• Anatomy of a Lesson
    • Anatomy of a Lesson
      • Attention
    • Anatomy of a Lesson
      • Attention
      • Activity
    • Anatomy of a Lesson
      • Attention
      • Activity
      • Assessment
    • Assertions:
    • Assertions:
      • All learners can learn to some extent with each (or almost any) approach.
    • Assertions:
      • All learners can learn to some extent with each (or almost any) approach.
      • It is not possible to fully "understand" something (depth) without involving more than one "intelligence".
    • Assertions:
      • All learners can learn to some extent with each (or almost any) approach.
      • It is not possible to fully "understand" something (depth) without involving more than one "intelligence".
      • Thorough assessment (of understanding) is not possible if it is based on a single intelligence.
    • Assertions:
      • All learners can learn to some extent with each (or almost any) approach.
      • It is not possible to fully "understand" something (depth) without involving more than one "intelligence".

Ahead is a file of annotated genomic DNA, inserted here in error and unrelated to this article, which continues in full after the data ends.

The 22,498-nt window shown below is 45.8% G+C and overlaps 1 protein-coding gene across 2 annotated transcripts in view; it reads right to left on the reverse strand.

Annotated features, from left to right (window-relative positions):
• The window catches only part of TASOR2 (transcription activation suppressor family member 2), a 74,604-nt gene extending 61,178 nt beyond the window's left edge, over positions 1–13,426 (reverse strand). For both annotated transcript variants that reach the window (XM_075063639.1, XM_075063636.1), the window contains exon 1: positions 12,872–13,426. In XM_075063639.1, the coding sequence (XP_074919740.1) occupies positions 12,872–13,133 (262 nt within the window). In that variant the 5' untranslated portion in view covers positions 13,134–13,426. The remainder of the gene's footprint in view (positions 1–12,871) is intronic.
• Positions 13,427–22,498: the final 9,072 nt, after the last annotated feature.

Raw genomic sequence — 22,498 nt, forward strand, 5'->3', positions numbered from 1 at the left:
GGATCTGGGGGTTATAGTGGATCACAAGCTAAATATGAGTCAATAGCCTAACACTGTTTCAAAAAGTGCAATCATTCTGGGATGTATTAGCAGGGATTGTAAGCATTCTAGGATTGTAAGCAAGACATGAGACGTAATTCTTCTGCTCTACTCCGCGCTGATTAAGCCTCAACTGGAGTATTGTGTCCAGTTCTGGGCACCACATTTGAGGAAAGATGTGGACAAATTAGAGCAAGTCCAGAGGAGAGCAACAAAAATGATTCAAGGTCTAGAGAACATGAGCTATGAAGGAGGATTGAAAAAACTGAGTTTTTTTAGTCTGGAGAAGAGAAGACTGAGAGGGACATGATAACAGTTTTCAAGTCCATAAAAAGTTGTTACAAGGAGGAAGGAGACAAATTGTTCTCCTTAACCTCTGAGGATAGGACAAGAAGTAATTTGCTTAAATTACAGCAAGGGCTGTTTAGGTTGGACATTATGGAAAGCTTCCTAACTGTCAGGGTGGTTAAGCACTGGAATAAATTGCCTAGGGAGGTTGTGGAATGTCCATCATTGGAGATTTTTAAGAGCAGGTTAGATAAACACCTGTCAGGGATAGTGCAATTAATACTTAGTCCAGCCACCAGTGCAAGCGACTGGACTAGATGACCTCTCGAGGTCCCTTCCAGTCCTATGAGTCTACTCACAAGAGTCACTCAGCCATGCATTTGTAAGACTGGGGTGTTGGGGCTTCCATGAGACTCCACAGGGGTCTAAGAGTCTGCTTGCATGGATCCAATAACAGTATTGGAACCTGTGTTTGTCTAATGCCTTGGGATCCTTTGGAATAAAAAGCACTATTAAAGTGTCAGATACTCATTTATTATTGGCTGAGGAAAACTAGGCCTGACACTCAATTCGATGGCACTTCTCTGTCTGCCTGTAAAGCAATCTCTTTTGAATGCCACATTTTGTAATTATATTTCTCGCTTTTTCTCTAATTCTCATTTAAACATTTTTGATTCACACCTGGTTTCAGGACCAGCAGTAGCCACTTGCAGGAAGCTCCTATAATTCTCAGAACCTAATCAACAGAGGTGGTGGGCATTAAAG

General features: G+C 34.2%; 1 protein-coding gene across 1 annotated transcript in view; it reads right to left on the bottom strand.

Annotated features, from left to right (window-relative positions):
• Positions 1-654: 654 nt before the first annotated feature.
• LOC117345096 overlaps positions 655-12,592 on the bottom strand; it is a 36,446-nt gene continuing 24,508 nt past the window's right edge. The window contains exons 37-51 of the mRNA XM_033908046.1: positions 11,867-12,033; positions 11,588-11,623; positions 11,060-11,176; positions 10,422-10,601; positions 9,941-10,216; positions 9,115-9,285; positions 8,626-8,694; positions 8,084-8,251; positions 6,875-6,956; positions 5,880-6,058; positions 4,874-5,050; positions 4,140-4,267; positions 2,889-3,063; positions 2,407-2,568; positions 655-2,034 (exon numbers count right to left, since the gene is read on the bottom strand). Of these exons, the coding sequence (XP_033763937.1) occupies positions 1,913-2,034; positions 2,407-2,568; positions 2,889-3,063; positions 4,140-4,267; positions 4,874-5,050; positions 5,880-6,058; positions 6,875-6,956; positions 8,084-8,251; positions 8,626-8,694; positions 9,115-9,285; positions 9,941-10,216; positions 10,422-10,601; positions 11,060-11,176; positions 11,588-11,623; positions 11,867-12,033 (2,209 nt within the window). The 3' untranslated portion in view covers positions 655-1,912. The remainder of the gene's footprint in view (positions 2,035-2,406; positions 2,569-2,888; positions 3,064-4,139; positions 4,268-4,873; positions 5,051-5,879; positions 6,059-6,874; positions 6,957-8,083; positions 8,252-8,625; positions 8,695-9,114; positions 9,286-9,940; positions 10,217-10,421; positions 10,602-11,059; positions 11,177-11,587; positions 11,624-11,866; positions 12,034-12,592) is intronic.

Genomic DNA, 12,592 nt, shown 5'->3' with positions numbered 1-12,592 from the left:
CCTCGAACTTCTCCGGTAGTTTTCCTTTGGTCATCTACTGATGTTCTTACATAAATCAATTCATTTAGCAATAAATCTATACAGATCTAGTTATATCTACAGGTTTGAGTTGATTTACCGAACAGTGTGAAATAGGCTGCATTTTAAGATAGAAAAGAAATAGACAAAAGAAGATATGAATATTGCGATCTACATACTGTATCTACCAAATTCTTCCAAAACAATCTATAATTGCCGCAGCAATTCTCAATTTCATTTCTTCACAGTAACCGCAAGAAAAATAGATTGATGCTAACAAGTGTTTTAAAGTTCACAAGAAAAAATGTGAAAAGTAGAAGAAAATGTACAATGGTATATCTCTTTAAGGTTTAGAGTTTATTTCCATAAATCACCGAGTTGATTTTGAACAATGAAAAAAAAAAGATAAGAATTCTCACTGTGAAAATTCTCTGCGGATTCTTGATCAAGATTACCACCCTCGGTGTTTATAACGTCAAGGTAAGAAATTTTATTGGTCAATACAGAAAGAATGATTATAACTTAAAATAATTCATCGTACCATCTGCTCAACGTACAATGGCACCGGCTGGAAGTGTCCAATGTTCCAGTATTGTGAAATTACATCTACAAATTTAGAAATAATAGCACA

• Thorough assessment (of understanding) is not possible if it is based on a single intelligence.
      • Most lessons are not "pure" in that they already address more than one intelligence.
    • Assertions:
      • All learners can learn to some extent with each (or almost any) approach.
      • It is not possible to fully "understand" something (depth) without involving more than one "intelligence".
      • Thorough assessment (of understanding) is not possible if it is based on a single intelligence.
      • Most lessons are not "pure" in that they already address more than one intelligence.
      • Many aspects of a lesson are also not pure : attention-getting can help learning; activities can gain attention or be used to assess; people can learn from assessments.
    • Concept for this Lesson: Number Systems defined:
      • Common elements of number bases like decimal, binary, octal, and hexadecimal
      • A way of symbolizing quantity
    • Concept: Number Systems
      • Why learn this?
    • Concept: Number Systems
      • Why learn this?
        • fundamental data form in CS is binary strings; everything else built on this
        • helps to understand many other concepts related to numbers
        • number systems are higher-level concept from binary or octal == if you get this, then binary, octal, hex, ... follows
        • an example of abstraction / symbolism
        • ‘ cause we said so…
    • Concept: Number Systems
      • Target audience: Beginning CS
      • How will understanding be demonstrated?